Back in 2015, Panoply and GE worked together to create the podcast, The Message. A year later, the two companies worked together again to produce and release another podcast called Life After. This show follows FBI clerk Ross Barnes as he tries to get through everyday life and work after losing his wife in a car accident several months before. Listening to his late wife’s posts on an audio social media platform is often all that gets him through – that is, until he hears something new and rather weird.
There are only 10 episodes in the podcast, with each one about 25 minutes long. The production and sound of this show are incredibly well done and while there were times in which it fell a bit flat, the voice acting was convincingly real. According to one of the creators of the show, they would record the show outside the studio and on location, allowing for the show to be more authentic. And this is such a tiny detail and such a weird comment but the fact that they had a specific sound for VoiceTree posts made it seem more like a believable platform.
Life After is filled with suspense, grief, humanity, and chilling comments on potential pitfalls of artificial intelligence. There were a few times after an episode, including the final one, where I ended up having to sit down in silence and just process what had happened. There are twists and turns in the story and while a few were predictable, there were some moments that I was just not anticipating. But the best part of the show was that the story had a clear narrative and precise way of telling it; the writers and creators knew exactly where they wanted the story to go and that really showed.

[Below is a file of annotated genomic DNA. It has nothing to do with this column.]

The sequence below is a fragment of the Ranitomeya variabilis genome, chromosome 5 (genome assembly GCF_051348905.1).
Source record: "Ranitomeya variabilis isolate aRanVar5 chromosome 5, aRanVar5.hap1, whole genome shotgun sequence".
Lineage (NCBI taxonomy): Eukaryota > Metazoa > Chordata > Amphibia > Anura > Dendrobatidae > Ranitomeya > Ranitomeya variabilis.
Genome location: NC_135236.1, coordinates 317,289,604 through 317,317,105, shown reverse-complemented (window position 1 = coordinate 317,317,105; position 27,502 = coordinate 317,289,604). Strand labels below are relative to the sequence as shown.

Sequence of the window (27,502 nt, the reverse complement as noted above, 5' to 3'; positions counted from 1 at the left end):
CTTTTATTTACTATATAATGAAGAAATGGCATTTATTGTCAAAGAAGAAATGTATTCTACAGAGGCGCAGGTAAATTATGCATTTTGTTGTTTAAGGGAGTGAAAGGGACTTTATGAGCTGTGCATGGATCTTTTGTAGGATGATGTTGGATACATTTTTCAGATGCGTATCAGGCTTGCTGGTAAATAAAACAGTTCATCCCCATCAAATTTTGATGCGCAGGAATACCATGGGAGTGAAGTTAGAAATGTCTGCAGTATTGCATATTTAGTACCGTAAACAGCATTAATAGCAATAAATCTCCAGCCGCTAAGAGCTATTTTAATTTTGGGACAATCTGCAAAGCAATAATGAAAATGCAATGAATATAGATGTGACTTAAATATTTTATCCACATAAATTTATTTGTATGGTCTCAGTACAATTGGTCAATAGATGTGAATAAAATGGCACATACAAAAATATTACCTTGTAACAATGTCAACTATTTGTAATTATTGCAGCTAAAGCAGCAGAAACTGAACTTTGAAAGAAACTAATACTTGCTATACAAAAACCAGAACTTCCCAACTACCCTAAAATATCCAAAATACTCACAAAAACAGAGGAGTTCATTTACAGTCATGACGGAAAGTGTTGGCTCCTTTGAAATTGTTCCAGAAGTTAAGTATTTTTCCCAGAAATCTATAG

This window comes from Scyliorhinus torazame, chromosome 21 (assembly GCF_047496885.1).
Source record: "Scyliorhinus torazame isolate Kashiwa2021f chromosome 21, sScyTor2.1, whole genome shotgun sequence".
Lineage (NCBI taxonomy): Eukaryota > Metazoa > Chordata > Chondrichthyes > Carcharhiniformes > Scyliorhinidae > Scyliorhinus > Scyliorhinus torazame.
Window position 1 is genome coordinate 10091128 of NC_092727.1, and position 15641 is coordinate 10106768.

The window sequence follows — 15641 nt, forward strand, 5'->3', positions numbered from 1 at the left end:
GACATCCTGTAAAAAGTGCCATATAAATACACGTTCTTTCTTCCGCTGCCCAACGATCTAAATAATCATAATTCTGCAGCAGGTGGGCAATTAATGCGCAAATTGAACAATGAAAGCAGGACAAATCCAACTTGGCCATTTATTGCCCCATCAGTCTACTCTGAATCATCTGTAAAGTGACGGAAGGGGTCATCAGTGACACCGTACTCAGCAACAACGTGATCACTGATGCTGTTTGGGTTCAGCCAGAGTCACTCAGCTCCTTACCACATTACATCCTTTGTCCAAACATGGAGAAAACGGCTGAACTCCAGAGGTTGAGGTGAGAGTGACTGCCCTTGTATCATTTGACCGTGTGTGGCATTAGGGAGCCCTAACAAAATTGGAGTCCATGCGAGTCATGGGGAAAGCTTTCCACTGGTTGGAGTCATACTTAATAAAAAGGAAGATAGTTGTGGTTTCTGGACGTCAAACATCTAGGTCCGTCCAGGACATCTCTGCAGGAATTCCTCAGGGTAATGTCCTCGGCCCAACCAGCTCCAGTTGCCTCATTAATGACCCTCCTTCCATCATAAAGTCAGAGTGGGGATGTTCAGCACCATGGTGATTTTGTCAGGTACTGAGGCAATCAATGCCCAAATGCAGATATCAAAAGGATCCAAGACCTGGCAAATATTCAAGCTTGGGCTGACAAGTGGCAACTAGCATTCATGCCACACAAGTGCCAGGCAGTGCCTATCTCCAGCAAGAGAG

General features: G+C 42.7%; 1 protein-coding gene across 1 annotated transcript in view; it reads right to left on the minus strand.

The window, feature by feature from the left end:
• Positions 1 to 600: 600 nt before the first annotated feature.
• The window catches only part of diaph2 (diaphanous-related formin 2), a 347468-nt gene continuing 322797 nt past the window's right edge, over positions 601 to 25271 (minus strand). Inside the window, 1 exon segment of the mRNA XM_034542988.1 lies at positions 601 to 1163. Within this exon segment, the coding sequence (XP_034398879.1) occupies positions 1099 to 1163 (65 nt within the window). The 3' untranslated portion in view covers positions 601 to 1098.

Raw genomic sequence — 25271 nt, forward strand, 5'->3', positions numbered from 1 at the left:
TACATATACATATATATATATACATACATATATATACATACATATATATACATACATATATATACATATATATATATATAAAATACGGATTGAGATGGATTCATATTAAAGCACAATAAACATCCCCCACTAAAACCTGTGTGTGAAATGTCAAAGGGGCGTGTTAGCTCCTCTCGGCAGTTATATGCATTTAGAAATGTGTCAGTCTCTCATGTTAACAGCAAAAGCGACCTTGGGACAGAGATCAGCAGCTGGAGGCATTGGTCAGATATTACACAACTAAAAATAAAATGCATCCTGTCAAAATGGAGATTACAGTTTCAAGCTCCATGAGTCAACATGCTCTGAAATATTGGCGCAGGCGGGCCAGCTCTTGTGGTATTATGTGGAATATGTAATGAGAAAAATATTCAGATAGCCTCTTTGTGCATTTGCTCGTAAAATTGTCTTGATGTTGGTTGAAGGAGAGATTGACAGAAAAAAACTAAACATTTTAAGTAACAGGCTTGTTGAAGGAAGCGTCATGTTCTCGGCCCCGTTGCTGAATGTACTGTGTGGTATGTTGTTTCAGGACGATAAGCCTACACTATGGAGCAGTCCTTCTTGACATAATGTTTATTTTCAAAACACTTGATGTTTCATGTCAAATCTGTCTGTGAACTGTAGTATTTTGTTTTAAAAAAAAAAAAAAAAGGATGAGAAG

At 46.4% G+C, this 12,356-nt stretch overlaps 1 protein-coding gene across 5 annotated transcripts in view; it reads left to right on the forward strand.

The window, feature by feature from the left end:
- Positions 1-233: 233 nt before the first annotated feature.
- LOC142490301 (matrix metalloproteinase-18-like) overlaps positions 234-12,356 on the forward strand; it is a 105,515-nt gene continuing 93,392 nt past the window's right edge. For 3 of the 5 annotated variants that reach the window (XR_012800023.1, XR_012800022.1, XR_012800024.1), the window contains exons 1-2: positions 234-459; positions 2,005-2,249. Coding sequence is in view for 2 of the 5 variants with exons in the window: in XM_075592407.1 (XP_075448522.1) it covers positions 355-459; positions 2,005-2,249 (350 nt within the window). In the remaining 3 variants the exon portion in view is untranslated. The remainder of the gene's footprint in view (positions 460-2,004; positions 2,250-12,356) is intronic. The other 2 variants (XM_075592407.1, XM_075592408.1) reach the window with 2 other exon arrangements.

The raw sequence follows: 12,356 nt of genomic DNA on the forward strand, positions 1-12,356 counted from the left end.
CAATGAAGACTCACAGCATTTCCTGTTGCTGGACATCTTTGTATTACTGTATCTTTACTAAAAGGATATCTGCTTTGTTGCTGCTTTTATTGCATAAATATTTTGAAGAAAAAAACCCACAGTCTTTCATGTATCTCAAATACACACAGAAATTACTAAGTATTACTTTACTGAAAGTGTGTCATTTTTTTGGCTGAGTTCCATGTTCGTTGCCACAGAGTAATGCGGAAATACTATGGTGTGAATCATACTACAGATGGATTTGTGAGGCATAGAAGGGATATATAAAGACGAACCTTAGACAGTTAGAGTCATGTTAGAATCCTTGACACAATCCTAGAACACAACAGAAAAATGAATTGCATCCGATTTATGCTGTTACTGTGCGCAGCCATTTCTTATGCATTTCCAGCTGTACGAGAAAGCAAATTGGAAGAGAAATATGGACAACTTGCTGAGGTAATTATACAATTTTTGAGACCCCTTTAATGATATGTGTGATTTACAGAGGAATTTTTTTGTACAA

Like The Message, Life After comes from a partnership between Panoply and GE Podcast Theater and yet, there are no ads or overt references back to General Electric. In a time and place where podcasts are free to listen to but can often cost money to produce, this is a different trend than many other popular podcasts. Rather than having ads or having a rather obvious and repeated message pointing right back at GE, both The Message and Life After point back in more subtle ways. The ultrasound technology in The Message, for example, harks back to a GE product without ever being called out as such.
Overall, I definitely recommend listening to this podcast if you can, especially if you liked The Message or other science fiction podcasts. Life After speaks on grief, humanity, and losing a loved one in ways that were heartbreaking and real, while also bringing up the idea of the digital self that people leave behind after death and possible problems with some forms of artificial intelligence. This show had me sitting on the edge of my seat, desperately wondering what would happen next and completely intrigued the entire time.
You can find the episodes wherever you listen to podcasts.